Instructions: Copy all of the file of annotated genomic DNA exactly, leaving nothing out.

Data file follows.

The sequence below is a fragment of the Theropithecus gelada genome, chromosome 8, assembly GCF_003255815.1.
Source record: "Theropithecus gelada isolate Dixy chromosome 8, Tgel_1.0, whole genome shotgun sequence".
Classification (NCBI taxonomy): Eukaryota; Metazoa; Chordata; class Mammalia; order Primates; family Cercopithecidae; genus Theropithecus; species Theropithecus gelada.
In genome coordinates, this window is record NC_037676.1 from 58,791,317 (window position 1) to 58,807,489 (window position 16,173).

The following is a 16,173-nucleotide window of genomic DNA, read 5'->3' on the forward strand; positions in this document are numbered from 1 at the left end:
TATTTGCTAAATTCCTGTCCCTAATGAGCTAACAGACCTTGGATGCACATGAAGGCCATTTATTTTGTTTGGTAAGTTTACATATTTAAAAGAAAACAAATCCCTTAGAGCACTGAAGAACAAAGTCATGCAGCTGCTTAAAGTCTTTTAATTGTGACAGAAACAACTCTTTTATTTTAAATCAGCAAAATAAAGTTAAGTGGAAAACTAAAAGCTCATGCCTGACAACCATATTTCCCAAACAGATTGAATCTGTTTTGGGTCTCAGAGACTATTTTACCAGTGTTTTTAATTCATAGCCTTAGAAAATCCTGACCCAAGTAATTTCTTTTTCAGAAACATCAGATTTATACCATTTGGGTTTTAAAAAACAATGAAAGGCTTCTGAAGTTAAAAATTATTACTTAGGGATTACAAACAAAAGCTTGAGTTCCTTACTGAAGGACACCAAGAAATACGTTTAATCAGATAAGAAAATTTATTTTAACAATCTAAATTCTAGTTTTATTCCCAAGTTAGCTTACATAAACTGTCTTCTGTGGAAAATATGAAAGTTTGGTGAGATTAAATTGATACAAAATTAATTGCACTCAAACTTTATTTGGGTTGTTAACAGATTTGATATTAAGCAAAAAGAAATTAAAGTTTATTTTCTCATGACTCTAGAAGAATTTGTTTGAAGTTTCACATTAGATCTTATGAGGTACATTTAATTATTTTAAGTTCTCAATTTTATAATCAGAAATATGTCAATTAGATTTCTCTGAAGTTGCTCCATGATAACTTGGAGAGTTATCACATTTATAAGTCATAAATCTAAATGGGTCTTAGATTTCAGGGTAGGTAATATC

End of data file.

The sequence below is a fragment of the Theropithecus gelada genome, chromosome 8, assembly GCF_003255815.1.
Source record: "Theropithecus gelada isolate Dixy chromosome 8, Tgel_1.0, whole genome shotgun sequence".
Classification (NCBI taxonomy): Eukaryota; Metazoa; Chordata; class Mammalia; order Primates; family Cercopithecidae; genus Theropithecus; species Theropithecus gelada.
In genome coordinates, this window is record NC_037676.1 from 58,791,317 (window position 1) to 58,807,489 (window position 16,173).

The following is a 16,173-nucleotide window of genomic DNA, read 5'->3' on the forward strand; positions in this document are numbered from 1 at the left end:
TATTTGCTAAATTCCTGTCCCTAATGAGCTAACAGACCTTGGATGCACATGAAGGCCATTTATTTTGTTTGGTAAGTTTACATATTTAAAAGAAAACAAATCCCTTAGAGCACTGAAGAACAAAGTCATGCAGCTGCTTAAAGTCTTTTAATTGTGACAGAAACAACTCTTTTATTTTAAATCAGCAAAATAAAGTTAAGTGGAAAACTAAAAGCTCATGCCTGACAACCATATTTCCCAAACAGATTGAATCTGTTTTGGGTCTCAGAGACTATTTTACCAGTGTTTTTAATTCATAGCCTTAGAAAATCCTGACCCAAGTAATTTCTTTTTCAGAAACATCAGATTTATACCATTTGGGTTTTAAAAAACAATGAAAGGCTTCTGAAGTTAAAAATTATTACTTAGGGATTACAAACAAAAGCTTGAGTTCCTTACTGAAGGACACCAAGAAATACGTTTAATCAGATAAGAAAATTTATTTTAACAATCTAAATTCTAGTTTTATTCCCAAGTTAGCTTACATAAACTGTCTTCTGTGGAAAATATGAAAGTTTGGTGAGATTAAATTGATACAAAATTAATTGCACTCAAACTTTATTTGGGTTGTTAACAGATTTGATATTAAGCAAAAAGAAATTAAAGTTTATTTTCTCATGACTCTAGAAGAATTTGTTTGAAGTTTCACATTAGATCTTATGAGGTACATTTAATTATTTTAAGTTCTCAATTTTATAATCAGAAATATGTCAATTAGATTTCTCTGAAGTTGCTCCATGATAACTTGGAGAGTTATCACATTTATAAGTCATAAATCTAAATGGGTCTTAGATTTCAGGGTAGGTAATATC